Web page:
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  • We might be able to cope more if we weren't used as the hospital consultant's SHOs. We all recognise "please would you arrange.....", or "please could you refer the patient to my colleague". As a junior hospital doctor in the 80s we did not let patients go home till all their problems had been addressed. These days it is normally just the issue they came in with with a note to the GP to sort out the rest. Patient's who don't attend hospital appointments, often due to failure of the administrative processes in the hospital, are told they need another referral.

    The internal market has got in the way of joined up healthcare and we are now forced to spend too much time on unnecessary processes which get in the way of our real job - which is to act as the gatekeeper and co-ordinator of care.

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  • I suspect this is going to happen like it or not. Based on what you say there will be no GPs to keep a gate. You make a good cogent argument.

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  • I couldn't agree with you more. Let babies see a paediatrician directly. Let gyne patients see a gynecologist. Let anything that comes under the 2ww (blood from any orafic! lumps and bumps esp breast lumps, haemoptysis, weight loss) be direct dial patient access and the clock starting at phone call. Thats what the rest of the world does, why not UK?

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  • Makes sense really letting people think for themselves.

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  • Taken to the the extreme perhaps we should just get rid of GPs. Let people decide which specially their 'symptom set' needs. Remove GPs from the process entirely.y
    What happens with folk with non specific abdominal pain? Do they book them selves to see a colorectal surgeon, an upper GI specialist or a lower GI one? ... if they are female will they think maybe they might need to see a gynaecologist? What about foot pain? Direct to the orthopaedic surgeon ...a physio...orthotics...or a podiatrist? Which one do you think they will choose? Head ache? Will they need immediate direct access to the best neurosurgeon in the country?..or maybe a neurologist? ..will they think of seeing an ENT specialist? Or maybe they might book themselves to see a spinal surgeon for the referred neck OA they didn't think of..obviously rather than considering physio first ..before getting their eyes checked at specsavers ...perhaps they'll realise they need to stop drinking seven bottles of Coke a day and cut out the codeine, before their self refer to anyone. Rather than wait 10 months to be told by the neurosurgeon they booked with. Perhaps all these difficult decisions could be made by a computer protocol like they use at 111? (Current standard advice - 'go see a GP')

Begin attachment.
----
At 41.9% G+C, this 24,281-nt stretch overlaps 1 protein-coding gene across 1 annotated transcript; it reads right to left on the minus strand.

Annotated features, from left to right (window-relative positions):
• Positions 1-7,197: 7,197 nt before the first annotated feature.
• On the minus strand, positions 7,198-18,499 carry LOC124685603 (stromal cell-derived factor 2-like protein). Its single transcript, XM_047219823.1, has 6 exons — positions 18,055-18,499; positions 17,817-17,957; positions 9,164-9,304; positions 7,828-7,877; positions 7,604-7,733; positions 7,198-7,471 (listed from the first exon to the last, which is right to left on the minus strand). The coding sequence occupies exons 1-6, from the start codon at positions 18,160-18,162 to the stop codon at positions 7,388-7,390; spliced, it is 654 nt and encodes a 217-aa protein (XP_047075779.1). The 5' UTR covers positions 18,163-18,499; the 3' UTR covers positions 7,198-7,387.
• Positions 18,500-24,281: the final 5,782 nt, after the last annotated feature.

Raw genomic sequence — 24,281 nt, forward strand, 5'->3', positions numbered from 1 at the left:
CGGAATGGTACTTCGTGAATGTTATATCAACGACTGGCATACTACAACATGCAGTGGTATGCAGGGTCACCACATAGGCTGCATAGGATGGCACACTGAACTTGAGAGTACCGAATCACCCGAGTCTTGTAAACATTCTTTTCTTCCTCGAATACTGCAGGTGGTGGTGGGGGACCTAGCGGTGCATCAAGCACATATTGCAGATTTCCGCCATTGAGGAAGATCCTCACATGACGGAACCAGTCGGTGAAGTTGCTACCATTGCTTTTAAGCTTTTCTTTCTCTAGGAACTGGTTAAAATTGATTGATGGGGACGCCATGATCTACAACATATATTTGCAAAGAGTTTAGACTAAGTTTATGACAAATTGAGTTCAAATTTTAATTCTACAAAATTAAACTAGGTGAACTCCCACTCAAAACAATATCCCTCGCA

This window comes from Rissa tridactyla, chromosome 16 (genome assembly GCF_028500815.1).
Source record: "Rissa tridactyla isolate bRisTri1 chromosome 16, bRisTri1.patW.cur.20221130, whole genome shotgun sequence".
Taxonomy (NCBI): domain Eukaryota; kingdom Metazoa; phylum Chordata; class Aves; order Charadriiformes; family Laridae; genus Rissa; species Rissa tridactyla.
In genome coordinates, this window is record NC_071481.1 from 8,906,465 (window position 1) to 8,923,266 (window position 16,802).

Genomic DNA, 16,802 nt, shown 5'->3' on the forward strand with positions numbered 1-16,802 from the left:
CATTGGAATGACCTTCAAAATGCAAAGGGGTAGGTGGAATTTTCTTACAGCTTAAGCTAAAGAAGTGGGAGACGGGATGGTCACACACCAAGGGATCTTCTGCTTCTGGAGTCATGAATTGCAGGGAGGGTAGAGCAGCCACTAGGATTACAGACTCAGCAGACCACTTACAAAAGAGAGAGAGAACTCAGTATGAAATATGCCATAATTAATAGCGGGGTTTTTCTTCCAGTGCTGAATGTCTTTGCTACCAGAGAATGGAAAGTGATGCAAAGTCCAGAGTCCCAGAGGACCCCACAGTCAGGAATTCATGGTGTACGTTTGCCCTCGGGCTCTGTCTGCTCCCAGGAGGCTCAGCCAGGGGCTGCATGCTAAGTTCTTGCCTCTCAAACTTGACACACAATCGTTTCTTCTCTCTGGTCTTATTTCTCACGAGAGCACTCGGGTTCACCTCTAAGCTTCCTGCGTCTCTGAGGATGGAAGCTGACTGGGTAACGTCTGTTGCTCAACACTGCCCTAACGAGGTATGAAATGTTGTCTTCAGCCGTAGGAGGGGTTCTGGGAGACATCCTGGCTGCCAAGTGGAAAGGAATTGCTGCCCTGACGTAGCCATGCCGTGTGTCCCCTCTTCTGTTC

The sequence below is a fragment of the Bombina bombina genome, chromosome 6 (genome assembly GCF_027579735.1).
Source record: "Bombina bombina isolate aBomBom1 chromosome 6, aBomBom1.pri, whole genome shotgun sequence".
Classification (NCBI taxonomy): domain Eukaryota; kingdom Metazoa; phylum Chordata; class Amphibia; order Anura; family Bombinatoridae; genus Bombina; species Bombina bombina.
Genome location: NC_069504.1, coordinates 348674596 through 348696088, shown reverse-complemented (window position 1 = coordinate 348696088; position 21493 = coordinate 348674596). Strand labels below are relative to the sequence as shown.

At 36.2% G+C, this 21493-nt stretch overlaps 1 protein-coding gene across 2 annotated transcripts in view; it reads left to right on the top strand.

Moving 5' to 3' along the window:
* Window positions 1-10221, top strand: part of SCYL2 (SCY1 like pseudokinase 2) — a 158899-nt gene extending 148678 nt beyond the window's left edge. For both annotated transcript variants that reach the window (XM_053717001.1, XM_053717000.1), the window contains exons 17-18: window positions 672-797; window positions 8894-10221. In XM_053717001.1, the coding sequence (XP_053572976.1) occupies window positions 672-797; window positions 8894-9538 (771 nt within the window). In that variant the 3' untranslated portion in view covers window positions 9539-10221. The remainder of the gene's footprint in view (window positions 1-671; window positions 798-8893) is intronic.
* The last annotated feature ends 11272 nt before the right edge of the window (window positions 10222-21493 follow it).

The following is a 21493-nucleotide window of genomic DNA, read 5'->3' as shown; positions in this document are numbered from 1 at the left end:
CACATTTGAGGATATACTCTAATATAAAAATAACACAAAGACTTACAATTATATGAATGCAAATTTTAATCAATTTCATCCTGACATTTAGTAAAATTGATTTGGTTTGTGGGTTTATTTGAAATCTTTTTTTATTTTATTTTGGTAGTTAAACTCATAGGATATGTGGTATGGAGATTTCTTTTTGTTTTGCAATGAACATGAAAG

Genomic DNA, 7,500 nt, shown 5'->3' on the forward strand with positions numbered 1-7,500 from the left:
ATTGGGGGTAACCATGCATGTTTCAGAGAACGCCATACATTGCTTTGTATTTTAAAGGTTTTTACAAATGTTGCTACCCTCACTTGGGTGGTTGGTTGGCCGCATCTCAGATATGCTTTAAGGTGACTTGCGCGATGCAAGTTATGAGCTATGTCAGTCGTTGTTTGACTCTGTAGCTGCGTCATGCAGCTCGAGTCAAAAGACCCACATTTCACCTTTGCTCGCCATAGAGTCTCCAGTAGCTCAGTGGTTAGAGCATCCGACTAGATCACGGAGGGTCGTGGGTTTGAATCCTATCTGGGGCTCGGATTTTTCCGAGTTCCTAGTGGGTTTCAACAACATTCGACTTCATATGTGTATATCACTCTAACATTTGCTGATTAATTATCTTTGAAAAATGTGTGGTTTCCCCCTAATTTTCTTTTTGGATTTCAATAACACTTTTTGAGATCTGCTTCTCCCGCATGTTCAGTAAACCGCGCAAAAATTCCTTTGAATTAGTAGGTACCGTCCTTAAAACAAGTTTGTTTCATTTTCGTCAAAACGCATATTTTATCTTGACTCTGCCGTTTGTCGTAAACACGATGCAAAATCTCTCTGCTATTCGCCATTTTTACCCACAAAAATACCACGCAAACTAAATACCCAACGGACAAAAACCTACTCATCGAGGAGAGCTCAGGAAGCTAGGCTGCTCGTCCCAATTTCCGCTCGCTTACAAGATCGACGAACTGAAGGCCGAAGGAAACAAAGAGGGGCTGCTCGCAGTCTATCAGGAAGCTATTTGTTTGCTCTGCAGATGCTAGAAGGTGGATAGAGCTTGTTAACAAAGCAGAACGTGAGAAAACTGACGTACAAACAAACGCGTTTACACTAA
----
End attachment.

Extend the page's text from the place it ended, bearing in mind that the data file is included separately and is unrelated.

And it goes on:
I can see why people might self refer for a few very limited issues (e.g podiatry, maybe physio, sexual health and screening ) but removing the gate keeper role more generally would mean the end of our publicly funded system. The country couldn't afford it. I guess the reason why it might be suggested is simple exhaustion - because we have been so screwed and underfunded it feels like we should just give up and throw in the towel. Fare enough ..we should all quit then... but I have no doubt getting rid of the general gate keeper role of GPs is a bad idea, will lead to massive over investigation, misdiagnosis and time wasting as specialists investigate conditions which were never in their specialty to start with ..and we'd be left thinking ..if only they'd seen a generalist first...what a radical idea. Much more sensible, but only if the country actually bothers to fund it.

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  • I disagree..giving up the gatekeeping role would tip the NHS into financial oblivion (if it is not already there!)

    The real problem is our contract and the open ended demand for GP services. We should be paid for activity, therefore the busier we are, the more income generated, the more we can employ people to cope with demand. Then if other areas of the NHS wish to dump workload on us ..fine..we will get paid for it. At the moment we are getting massive extra work for basically no funding. This is what the RCGP should be talking about.

    In the example of A&E above, this is how it works.